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Repeated roots of the characteristic equations part 2

An example where we use initial conditions to solve a repeated-roots differential equation. Created by Sal Khan.

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Video transcript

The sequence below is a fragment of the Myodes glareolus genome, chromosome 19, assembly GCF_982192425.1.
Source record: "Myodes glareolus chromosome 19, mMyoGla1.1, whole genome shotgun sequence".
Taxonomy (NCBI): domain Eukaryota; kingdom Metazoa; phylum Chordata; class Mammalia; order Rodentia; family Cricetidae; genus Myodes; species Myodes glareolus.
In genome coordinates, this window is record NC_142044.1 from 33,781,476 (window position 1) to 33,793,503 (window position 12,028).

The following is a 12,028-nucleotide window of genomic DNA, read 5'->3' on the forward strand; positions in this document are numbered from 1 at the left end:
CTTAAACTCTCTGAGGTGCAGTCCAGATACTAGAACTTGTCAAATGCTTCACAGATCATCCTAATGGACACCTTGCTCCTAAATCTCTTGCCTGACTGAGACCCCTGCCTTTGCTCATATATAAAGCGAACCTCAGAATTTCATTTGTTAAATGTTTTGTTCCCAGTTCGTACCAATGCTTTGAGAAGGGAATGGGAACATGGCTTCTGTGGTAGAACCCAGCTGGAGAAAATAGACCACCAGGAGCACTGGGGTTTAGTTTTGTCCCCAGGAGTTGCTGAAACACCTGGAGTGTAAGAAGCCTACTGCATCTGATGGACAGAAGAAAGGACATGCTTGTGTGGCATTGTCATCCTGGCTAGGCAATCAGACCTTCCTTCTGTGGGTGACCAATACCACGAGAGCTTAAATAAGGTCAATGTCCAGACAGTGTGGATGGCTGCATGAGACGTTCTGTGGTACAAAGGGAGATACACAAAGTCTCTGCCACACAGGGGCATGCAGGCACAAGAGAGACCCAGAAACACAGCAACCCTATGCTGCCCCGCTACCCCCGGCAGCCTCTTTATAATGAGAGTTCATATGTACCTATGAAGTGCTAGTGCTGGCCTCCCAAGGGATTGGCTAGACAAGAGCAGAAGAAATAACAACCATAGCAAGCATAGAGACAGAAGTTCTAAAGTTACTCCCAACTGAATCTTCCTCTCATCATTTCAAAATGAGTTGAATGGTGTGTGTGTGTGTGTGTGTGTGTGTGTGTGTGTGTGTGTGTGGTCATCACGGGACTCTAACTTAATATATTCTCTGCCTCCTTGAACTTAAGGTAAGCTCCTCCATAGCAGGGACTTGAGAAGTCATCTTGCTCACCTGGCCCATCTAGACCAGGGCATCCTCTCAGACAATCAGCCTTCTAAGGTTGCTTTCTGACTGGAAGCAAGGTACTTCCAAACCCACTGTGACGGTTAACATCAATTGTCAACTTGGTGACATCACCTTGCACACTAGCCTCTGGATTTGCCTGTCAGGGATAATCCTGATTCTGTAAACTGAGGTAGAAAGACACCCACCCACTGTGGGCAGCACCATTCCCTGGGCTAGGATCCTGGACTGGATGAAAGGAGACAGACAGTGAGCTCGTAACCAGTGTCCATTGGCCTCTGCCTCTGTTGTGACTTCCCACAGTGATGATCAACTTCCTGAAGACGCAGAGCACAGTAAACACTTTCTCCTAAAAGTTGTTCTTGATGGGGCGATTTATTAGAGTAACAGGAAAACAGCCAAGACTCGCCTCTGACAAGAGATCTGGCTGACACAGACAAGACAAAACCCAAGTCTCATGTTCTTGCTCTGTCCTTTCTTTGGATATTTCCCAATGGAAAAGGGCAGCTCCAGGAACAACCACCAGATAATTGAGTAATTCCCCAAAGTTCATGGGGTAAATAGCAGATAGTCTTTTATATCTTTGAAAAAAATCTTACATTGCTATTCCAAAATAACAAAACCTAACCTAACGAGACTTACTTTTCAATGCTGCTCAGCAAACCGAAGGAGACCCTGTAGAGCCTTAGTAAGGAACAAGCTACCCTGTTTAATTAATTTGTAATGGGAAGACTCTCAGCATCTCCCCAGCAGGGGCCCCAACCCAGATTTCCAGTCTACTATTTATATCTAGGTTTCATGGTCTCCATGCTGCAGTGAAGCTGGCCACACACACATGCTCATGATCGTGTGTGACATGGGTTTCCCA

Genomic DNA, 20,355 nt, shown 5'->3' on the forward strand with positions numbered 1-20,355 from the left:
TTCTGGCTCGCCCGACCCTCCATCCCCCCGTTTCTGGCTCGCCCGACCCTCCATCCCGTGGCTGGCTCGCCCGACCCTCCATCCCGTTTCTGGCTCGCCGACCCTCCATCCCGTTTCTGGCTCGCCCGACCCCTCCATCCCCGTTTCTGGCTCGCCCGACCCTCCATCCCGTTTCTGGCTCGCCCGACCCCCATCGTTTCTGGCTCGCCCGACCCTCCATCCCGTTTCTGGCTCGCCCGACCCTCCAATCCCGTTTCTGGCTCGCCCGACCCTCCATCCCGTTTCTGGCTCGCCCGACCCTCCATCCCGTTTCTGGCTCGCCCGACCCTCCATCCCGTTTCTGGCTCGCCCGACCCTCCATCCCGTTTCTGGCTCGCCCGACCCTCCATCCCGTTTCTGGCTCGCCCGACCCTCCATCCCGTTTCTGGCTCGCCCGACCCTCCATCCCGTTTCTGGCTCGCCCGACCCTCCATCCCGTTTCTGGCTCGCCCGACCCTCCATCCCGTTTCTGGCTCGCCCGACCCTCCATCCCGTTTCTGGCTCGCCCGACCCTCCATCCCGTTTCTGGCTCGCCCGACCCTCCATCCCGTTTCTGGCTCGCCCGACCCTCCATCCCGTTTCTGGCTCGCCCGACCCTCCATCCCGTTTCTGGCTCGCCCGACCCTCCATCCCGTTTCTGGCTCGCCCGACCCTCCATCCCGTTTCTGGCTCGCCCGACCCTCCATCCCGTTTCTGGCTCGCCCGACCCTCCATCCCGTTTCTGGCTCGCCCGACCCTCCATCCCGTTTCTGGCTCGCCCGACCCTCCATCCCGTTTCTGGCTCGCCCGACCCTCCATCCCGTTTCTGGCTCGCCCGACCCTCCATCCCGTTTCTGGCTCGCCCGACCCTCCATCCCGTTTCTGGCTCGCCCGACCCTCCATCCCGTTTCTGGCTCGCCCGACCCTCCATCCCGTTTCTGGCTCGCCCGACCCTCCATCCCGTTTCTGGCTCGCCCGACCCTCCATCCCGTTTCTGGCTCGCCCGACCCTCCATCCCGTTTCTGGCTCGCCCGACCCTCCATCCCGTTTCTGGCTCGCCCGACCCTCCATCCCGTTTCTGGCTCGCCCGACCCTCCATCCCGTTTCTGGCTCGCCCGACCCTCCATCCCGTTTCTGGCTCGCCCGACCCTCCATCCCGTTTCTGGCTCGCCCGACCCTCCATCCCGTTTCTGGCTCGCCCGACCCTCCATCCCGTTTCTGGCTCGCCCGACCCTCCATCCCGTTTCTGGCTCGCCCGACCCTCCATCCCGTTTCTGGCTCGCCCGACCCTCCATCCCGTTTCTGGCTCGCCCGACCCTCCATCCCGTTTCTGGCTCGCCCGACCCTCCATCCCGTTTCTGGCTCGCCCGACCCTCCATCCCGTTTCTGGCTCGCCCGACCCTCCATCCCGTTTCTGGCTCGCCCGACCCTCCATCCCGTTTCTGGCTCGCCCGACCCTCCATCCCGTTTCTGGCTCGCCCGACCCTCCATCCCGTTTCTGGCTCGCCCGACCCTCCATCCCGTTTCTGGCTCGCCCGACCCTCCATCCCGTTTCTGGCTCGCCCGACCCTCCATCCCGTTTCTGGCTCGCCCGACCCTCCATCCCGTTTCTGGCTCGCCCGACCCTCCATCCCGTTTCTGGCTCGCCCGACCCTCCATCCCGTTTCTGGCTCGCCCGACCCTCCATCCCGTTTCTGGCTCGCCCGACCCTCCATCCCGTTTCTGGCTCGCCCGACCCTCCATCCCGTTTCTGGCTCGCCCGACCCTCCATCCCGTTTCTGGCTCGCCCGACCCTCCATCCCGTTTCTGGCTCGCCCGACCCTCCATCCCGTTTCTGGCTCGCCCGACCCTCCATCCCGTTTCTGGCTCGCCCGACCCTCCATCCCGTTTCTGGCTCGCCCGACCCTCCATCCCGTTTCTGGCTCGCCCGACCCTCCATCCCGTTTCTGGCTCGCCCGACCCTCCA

Let's do another problem with repeated roots. So let's say our differential equation is the second derivative of y minus the first derivative plus 0.25-- that's what's written here-- 0.25y is equal to 0. And they've actually given us some initial conditions. They said that y of 0 is equal to 2, and y prime of 0 is equal to 1/3. So like we've done in every one of these constant coefficient linear second order homogeneous differential equations, let's get the characteristic equation. So that's r squared minus r plus 0.25-- or we can even call it plus 1/4. So let's see, when I just inspected this, it always confuses me when I have fractions. So it becomes very hard to factor. So let's just do the quadratic formula. So the roots of this are going to be r is equal to negative b. Well, b is negative 1. So negative b is going to be 1. Plus or minus the square root of b squared. b is negative 1. So that squared is 1. Minus 4 times a, which is 1, times c. Well, 4 times 1 times 0.25, that's 1. Ah-ha. So notice that when you have a repeated root, this under the square root becomes 0. And that makes sense, because it's this plus or minus in the quadratic formula that gives you two roots, whether they be real or complex. But if the square root is 0, you're adding plus or minus 0 and you're only left with one root. Anyway, we're not done yet. What's the denominator of a quadratic equation? 2a. So a is 1, so over 2. So our one repeated root is 1 plus or minus 0 over 2, or it equals 1/2. And like we learned in the last video, you might just say, oh well, maybe the solution is just y is equal to ce to the 1/2 x. But like we pointed out last time, you have two initial conditions. And this solution is not general enough for two initial conditions. And then last time, we said, OK, if this isn't general enough, maybe some solution that was some function of x times e to the 1/2 x, maybe that would be our solution. And we said, it turns out it is. And so that more general solution that we found, that we figured out that v of x is actually equal to some constant plus x times some other constant. So our more general solution is y is equal to c1 times e to the 1/2 x soon. plus c2 times xe to the 1/2 x. I forgot the x here. Let me draw a line here so you don't get confused. Anyway, that's the reasoning. That's how we came up with this thing. And it is good to know. Because later on when you want to know more theory of differential equations-- and that's really the whole point about learning this if your whole goal isn't just to pass an exam-- it's good to know. But when you're actually solving these you could just kind of know the template. If I have a repeated root, well I just put that repeated root twice, and one of them gets an x in front of it, and they have two constants. Anyway, this is our general solution and now we can use our initial conditions to solve for c1 and c2. So let's just figure out the derivative of this first. So it becomes easy to substitute in for c2. So y prime is equal to 1/2 c1 e to the 1/2 x, plus-- now this becomes a little bit more complicated, we're going to have to use the product rule here-- so plus c2 times-- derivative of x is 1-- times e to the 1/2 x, that's the product rule. Plus the derivative of e to the 1/2 x times x. So that's 1/2 xe to the 1/2 x. Or we can write-- I don't want to lose this stuff up here-- we can write that it equals-- let's see, I have 1/2-- so I have c2 times e to the 1/2 x and I have 1/2 times c1 e to the 1/2 x. So I could say, it's equal to e to the 1/2 x times c1 over 2. That's that. Plus c2. That takes care of these two terms. Plus c2 over 2 xe to the 1/2 x. And now let's use our initial conditions. And let me actually clear up some space, because I think it's nice to have our initial conditions up here where we can see them. So let me delete all this stuff here. That, hopefully, makes sense to you by now. You know the characteristic equation. We figured out the general solu-- I don't want to erase our initial conditions-- we figured out the general solution was this. I'll keep our general solution there. And so, now we just substitute our initial conditions into our general solution and the derivative of the general solution, and hopefully we can get meaningful answers. So substituting into our general solution, y of 0 is equal to 2. So y is equal to 2 when x is equal to 0. So c1-- when x is equal to 0, all the e terms you become 1, right? This one will become 1. And then notice, we have an xe to the 0. So now this x is 0. So this whole term is going to be equal to 0. So we're done. c1 is equal to 2. That was pretty straightforward. This x actually made it a lot easier. So c1 is equal to 2. And now we can use the derivative. So let's see, this is the first derivative. And I'll substitute c1 in there so we can just solve for c2. So our first derivative is y prime is equal to-- let's see c1-- 1/2 plus c2-- so it's-- well I'll write this first-- it's equal to 2 over 2. So it's 1 plus c2 times e to the 1/2 x plus c2 over 2 times xe to the 1/2 x. There was an x here. So when x is equal to 0, y prime is equal to 1/3. So 1/3 is equal to-- well, x is equal to 0, this'll be 1-- so it's equal to 1 plus c2. And then this term, when x is equal to 0, this whole thing becomes 0, right? Because this x just cancels out the whole thing. You multiply by 0 you get 0. So then we get 1/3 is equal to 1 plus c2, or that c2 is equal to 1/3 of minus 1 is equal to minus 2/3. And now we have our particular solution. Let me write it down and put a box around it. So this is our general solution. Our particular solution, given these initial conditions for this repeated root problem, is y is equal to c1-- we figured that out to be 2 fairly quickly-- 2e to the 1/2 x plus c2. c2 is minus 2/3. So minus 2/3 xe to the 1/2 x. And we are done. There is our particular solution. So once again, kind of the proof of how do you get to this. Why is there this x in there? And it wasn't a proof, it was really more of just to show you the intuition of where that came from. And it did introduce you to a method called, reduction of order, to figure out what that function v was, which ended up just being c1 plus c2 times x. But all that can be pretty complicated. But you see that once you know the pattern, or once you know that this is going to be the general solution, they're pretty easy to solve. Characteristic equation. Get your general solution. Figure out the derivative of the general solution. And then substitute your initial conditions to solve for your constants. And you're done. Anyway, I'll see you in the next video. And actually, we're going to start solving non-homogeneous differential equations. See